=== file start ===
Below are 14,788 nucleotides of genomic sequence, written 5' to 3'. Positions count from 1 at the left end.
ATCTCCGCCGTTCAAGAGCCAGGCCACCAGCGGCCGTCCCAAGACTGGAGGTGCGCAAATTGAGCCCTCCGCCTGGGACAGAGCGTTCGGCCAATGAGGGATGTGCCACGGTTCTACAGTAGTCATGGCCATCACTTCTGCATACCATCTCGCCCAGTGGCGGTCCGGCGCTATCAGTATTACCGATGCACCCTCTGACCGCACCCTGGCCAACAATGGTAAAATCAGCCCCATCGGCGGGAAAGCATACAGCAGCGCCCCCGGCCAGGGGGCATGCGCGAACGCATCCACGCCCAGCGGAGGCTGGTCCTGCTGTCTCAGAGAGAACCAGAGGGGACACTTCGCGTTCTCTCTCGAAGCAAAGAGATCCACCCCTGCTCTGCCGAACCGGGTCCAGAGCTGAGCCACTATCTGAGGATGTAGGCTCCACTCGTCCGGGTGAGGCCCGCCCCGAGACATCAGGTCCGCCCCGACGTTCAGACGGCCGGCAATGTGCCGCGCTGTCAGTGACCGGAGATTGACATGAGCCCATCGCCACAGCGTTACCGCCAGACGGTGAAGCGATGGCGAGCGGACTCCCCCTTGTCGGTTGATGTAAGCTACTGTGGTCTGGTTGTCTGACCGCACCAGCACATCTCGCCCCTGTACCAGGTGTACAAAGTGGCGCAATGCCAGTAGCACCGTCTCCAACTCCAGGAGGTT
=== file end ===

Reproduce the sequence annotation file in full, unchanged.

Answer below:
Below are 14,788 nucleotides of genomic sequence, written 5' to 3'. Positions count from 1 at the left end.
ATCTCCGCCGTTCAAGAGCCAGGCCACCAGCGGCCGTCCCAAGACTGGAGGTGCGCAAATTGAGCCCTCCGCCTGGGACAGAGCGTTCGGCCAATGAGGGATGTGCCACGGTTCTACAGTAGTCATGGCCATCACTTCTGCATACCATCTCGCCCAGTGGCGGTCCGGCGCTATCAGTATTACCGATGCACCCTCTGACCGCACCCTGGCCAACAATGGTAAAATCAGCCCCATCGGCGGGAAAGCATACAGCAGCGCCCCCGGCCAGGGGGCATGCGCGAACGCATCCACGCCCAGCGGAGGCTGGTCCTGCTGTCTCAGAGAGAACCAGAGGGGACACTTCGCGTTCTCTCTCGAAGCAAAGAGATCCACCCCTGCTCTGCCGAACCGGGTCCAGAGCTGAGCCACTATCTGAGGATGTAGGCTCCACTCGTCCGGGTGAGGCCCGCCCCGAGACATCAGGTCCGCCCCGACGTTCAGACGGCCGGCAATGTGCCGCGCTGTCAGTGACCGGAGATTGACATGAGCCCATCGCCACAGCGTTACCGCCAGACGGTGAAGCGATGGCGAGCGGACTCCCCCTTGTCGGTTGATGTAAGCTACTGTGGTCTGGTTGTCTGACCGCACCAGCACATCTCGCCCCTGTACCAGGTGTACAAAGTGGCGCAATGCCAGTAGCACCGTCTCCAACTCCAGGAGGTT